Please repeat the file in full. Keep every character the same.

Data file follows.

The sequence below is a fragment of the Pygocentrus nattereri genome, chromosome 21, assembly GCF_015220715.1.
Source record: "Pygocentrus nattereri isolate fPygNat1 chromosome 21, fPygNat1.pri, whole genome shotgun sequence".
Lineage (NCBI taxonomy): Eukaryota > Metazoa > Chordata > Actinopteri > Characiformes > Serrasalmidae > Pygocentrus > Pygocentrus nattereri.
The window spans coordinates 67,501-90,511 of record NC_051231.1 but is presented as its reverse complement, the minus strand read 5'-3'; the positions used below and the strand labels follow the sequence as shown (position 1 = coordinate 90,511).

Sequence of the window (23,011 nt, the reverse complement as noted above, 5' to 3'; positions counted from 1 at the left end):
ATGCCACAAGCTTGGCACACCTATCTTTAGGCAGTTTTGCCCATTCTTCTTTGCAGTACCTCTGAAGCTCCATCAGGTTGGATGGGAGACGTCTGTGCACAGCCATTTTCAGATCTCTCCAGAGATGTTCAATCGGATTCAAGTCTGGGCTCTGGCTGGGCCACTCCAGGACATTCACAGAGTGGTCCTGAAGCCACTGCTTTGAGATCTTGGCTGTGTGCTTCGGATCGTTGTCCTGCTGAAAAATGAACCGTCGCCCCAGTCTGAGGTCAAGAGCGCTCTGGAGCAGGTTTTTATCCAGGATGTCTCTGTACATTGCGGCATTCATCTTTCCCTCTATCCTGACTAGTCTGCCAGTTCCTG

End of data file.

The sequence below is a fragment of the Pygocentrus nattereri genome, chromosome 21, assembly GCF_015220715.1.
Source record: "Pygocentrus nattereri isolate fPygNat1 chromosome 21, fPygNat1.pri, whole genome shotgun sequence".
Lineage (NCBI taxonomy): Eukaryota > Metazoa > Chordata > Actinopteri > Characiformes > Serrasalmidae > Pygocentrus > Pygocentrus nattereri.
The window spans coordinates 67,501-90,511 of record NC_051231.1 but is presented as its reverse complement, the minus strand read 5'-3'; the positions used below and the strand labels follow the sequence as shown (position 1 = coordinate 90,511).

Sequence of the window (23,011 nt, the reverse complement as noted above, 5' to 3'; positions counted from 1 at the left end):
ATGCCACAAGCTTGGCACACCTATCTTTAGGCAGTTTTGCCCATTCTTCTTTGCAGTACCTCTGAAGCTCCATCAGGTTGGATGGGAGACGTCTGTGCACAGCCATTTTCAGATCTCTCCAGAGATGTTCAATCGGATTCAAGTCTGGGCTCTGGCTGGGCCACTCCAGGACATTCACAGAGTGGTCCTGAAGCCACTGCTTTGAGATCTTGGCTGTGTGCTTCGGATCGTTGTCCTGCTGAAAAATGAACCGTCGCCCCAGTCTGAGGTCAAGAGCGCTCTGGAGCAGGTTTTTATCCAGGATGTCTCTGTACATTGCGGCATTCATCTTTCCCTCTATCCTGACTAGTCTGCCAGTTCCTG